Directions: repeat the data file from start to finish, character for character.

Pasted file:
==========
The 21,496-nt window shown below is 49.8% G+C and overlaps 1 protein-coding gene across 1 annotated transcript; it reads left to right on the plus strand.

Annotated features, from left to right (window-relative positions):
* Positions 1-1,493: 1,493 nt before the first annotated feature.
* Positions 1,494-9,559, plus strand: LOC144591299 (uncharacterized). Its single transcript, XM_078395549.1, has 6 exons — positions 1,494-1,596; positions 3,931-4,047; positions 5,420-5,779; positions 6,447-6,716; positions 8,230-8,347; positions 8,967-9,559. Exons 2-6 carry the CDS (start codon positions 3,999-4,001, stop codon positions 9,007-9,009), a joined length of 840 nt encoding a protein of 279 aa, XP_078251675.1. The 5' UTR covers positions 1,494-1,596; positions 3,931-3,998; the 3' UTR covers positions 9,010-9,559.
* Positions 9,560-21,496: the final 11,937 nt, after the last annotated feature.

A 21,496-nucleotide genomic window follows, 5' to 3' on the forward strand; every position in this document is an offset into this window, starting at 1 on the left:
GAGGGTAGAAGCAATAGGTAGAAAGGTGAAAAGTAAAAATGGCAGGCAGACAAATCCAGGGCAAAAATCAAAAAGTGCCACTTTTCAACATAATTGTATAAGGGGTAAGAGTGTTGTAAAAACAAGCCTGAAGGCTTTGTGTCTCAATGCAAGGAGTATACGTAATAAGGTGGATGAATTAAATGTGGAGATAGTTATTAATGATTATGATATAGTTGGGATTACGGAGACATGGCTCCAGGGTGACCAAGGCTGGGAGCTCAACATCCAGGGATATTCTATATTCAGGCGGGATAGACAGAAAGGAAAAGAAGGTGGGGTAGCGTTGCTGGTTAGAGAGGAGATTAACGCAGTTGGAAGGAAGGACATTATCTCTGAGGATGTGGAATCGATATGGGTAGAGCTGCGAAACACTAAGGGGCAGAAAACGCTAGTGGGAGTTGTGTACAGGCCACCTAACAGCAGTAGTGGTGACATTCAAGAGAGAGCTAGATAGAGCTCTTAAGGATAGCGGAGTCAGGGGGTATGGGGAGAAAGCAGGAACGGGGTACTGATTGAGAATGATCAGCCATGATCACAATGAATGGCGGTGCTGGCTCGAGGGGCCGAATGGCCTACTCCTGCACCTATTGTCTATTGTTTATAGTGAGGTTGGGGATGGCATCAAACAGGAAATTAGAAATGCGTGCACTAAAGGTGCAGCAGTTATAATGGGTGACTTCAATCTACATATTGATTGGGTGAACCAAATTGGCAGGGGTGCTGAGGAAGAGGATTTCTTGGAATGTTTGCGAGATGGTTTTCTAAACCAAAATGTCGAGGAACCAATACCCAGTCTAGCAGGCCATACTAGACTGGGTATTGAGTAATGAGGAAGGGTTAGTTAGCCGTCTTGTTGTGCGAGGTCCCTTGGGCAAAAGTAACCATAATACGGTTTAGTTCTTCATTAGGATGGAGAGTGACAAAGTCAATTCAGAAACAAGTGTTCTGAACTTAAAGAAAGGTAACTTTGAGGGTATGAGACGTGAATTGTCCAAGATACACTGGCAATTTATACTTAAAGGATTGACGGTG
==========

The 21,496-nt window shown below is 49.8% G+C and overlaps 1 protein-coding gene across 1 annotated transcript; it reads left to right on the plus strand.

Annotated features, from left to right (window-relative positions):
* Positions 1-1,493: 1,493 nt before the first annotated feature.
* Positions 1,494-9,559, plus strand: LOC144591299 (uncharacterized). Its single transcript, XM_078395549.1, has 6 exons — positions 1,494-1,596; positions 3,931-4,047; positions 5,420-5,779; positions 6,447-6,716; positions 8,230-8,347; positions 8,967-9,559. Exons 2-6 carry the CDS (start codon positions 3,999-4,001, stop codon positions 9,007-9,009), a joined length of 840 nt encoding a protein of 279 aa, XP_078251675.1. The 5' UTR covers positions 1,494-1,596; positions 3,931-3,998; the 3' UTR covers positions 9,010-9,559.
* Positions 9,560-21,496: the final 11,937 nt, after the last annotated feature.

A 21,496-nucleotide genomic window follows, 5' to 3' on the forward strand; every position in this document is an offset into this window, starting at 1 on the left:
GAGGGTAGAAGCAATAGGTAGAAAGGTGAAAAGTAAAAATGGCAGGCAGACAAATCCAGGGCAAAAATCAAAAAGTGCCACTTTTCAACATAATTGTATAAGGGGTAAGAGTGTTGTAAAAACAAGCCTGAAGGCTTTGTGTCTCAATGCAAGGAGTATACGTAATAAGGTGGATGAATTAAATGTGGAGATAGTTATTAATGATTATGATATAGTTGGGATTACGGAGACATGGCTCCAGGGTGACCAAGGCTGGGAGCTCAACATCCAGGGATATTCTATATTCAGGCGGGATAGACAGAAAGGAAAAGAAGGTGGGGTAGCGTTGCTGGTTAGAGAGGAGATTAACGCAGTTGGAAGGAAGGACATTATCTCTGAGGATGTGGAATCGATATGGGTAGAGCTGCGAAACACTAAGGGGCAGAAAACGCTAGTGGGAGTTGTGTACAGGCCACCTAACAGCAGTAGTGGTGACATTCAAGAGAGAGCTAGATAGAGCTCTTAAGGATAGCGGAGTCAGGGGGTATGGGGAGAAAGCAGGAACGGGGTACTGATTGAGAATGATCAGCCATGATCACAATGAATGGCGGTGCTGGCTCGAGGGGCCGAATGGCCTACTCCTGCACCTATTGTCTATTGTTTATAGTGAGGTTGGGGATGGCATCAAACAGGAAATTAGAAATGCGTGCACTAAAGGTGCAGCAGTTATAATGGGTGACTTCAATCTACATATTGATTGGGTGAACCAAATTGGCAGGGGTGCTGAGGAAGAGGATTTCTTGGAATGTTTGCGAGATGGTTTTCTAAACCAAAATGTCGAGGAACCAATACCCAGTCTAGCAGGCCATACTAGACTGGGTATTGAGTAATGAGGAAGGGTTAGTTAGCCGTCTTGTTGTGCGAGGTCCCTTGGGCAAAAGTAACCATAATACGGTTTAGTTCTTCATTAGGATGGAGAGTGACAAAGTCAATTCAGAAACAAGTGTTCTGAACTTAAAGAAAGGTAACTTTGAGGGTATGAGACGTGAATTGTCCAAGATACACTGGCAATTTATACTTAAAGGATTGACGGTG